DEAR EVAN HANSEN "You Will Be Found" Essay Challenge Winner for North Texas
In early 2021, DEAR EVAN HANSEN partnering with Gotham Writers' Workshop and the Broadway Education Alliance invited 11th-grade and 12th-grade students across the country to write a college-application style essay that described how they channeled the theme of "You Will Be Found" to ensure those around them were a little less alone over the last year, or, alternatively, a moment where they found comfort in connection.
Nearly 4,000 high school students across America wrote about the impactful ways they stayed connected with others over the last year. Out of the 172 entries from the North Texas region that were part of the national contest, Josh Rubel of Greenhill School in Addison was announced as the North Texas Regional Winner.
Click the video below to hear Josh read his winning essay.
Dear Josh Rubel,
THIS IS GONNA BE A GOOD DAY, AND HERE'S WHY.
Today marks the first anniversary of a major event happening "pandemic-style" - my family held our seder tonight without the comfort of any extended friends or family, instead of a bustling atmosphere in our house where plates clatter, gossip spreads, and candles burn, only the sounds of the fly on the ceiling and our dog barking were heard in between the word "Why is this night different from all other nights?" While this night was different as we only ate unleavened bread and sat in chairs reclining, we also felt much more alone. The bitter herbs stung more, the matzah tasted even more like cardboard than usual, and the salt water burned my mouth as the parsley slid down my throat. However, despite all the negatives surrounding our annual meal, my parents, brothers, and I celebrated the exodus from Egypt just like we had for more than a decade.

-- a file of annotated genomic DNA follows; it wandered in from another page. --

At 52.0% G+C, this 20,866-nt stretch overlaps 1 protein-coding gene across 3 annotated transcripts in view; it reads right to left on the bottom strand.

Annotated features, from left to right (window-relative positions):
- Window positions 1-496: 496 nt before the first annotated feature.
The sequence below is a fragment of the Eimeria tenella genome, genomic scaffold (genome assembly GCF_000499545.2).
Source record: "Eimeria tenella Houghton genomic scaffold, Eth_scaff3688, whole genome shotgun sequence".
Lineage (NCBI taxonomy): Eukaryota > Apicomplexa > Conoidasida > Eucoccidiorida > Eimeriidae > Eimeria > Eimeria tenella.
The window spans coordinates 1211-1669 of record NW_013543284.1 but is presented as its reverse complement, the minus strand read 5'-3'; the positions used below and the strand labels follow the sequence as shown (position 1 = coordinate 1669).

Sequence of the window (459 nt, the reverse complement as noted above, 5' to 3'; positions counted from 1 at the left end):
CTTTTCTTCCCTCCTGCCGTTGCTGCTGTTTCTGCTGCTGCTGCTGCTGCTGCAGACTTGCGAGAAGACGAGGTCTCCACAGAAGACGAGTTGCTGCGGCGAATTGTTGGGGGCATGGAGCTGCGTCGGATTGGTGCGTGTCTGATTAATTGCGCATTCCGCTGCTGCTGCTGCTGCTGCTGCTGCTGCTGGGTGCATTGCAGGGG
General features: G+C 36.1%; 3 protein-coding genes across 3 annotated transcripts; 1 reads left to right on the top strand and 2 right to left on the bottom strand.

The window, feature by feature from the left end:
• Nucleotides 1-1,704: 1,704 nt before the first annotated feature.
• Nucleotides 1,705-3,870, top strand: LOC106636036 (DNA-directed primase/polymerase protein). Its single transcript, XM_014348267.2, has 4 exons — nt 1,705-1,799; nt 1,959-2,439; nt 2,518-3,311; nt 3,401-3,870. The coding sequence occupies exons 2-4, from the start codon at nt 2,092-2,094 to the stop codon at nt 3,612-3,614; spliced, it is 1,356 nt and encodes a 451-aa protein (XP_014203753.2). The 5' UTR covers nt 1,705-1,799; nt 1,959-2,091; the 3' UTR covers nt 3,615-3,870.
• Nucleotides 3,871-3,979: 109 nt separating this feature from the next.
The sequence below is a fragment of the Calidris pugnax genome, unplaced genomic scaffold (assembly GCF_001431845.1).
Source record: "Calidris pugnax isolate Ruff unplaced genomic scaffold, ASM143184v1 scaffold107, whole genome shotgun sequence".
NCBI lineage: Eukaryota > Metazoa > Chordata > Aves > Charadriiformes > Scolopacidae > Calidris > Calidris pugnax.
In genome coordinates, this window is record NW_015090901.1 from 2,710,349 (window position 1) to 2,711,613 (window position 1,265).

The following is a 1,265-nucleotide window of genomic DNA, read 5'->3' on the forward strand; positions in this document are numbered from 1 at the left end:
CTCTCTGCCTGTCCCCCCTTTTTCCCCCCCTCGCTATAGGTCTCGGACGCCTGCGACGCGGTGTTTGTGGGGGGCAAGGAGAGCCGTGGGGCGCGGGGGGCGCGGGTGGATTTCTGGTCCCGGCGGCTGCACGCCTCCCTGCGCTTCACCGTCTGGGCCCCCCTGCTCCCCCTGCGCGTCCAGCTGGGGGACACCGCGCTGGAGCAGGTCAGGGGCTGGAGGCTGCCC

AND YOU WANT TO BELIEVE IT'S TRUE.
As the youngest child in my family, I ask the "Four Questions" recited at every seder meal: 1. On all other nights, we eat chametz (leavened foods) and matzah. Why on this night, only matzah? 2. On all other nights, we eat all vegetables. Why, on this night, maror (bitter herbs)? 3. On all other nights, we don't dip even once. Why on this night do we dip twice? 4. On all other nights, we eat either sitting upright or reclining. Why on this night do we all recline?
SO I WAIT AROUND FOR AN ANSWER TO APPEAR.
Surprisingly, even amidst the loneliness of the pandemic, the answers start to appear. This specifice night of Passover stands out despite the pandemic; my family holds the same exact service year after year, regardless of the present situation. We feel connected not only to each other but also to millions of other Jews in the diaspora and even those who have come before us (in fact, the Haggedah my family uses was writtend by Elie Wiesel, a testament to the will and resilience needed in the face of adversity).
FEELS LIKE WE COULD GO ON FOR FOREVER THIS WAY, THIS WAY.
The pandemic has stretched out for what seems like an eternity at this point, and later on in the seder, we sing a song called Dayenu, which means "It would have been enough." The lyrics praise God for performing miracles for the Jewish people during the exodus, and even if He had only performed one of the miracles for our people, it still would have been enough. Perhaps the miracle we received this year was the oppportunity to hold a seder for our family - as if lamb's blood smeared on the door protected our house from the COVID Angel of Death, at least for the night. My family felt bonded together despite our collective solitude.
WELL, LET THAT LONELY FEELING WASH AWAY.
I've found comfort this year in the connection with people that have stayed close to me despite the separation brought upon everyone because of the pandemic, and I, Josh Ruble, realize that I was never really alone. I felt a deep comfort in my connections with both my faith and family.
BECAUSE TODAY, AT LEAST YOUR'RE YOU, AND THAT'S ENOUGH.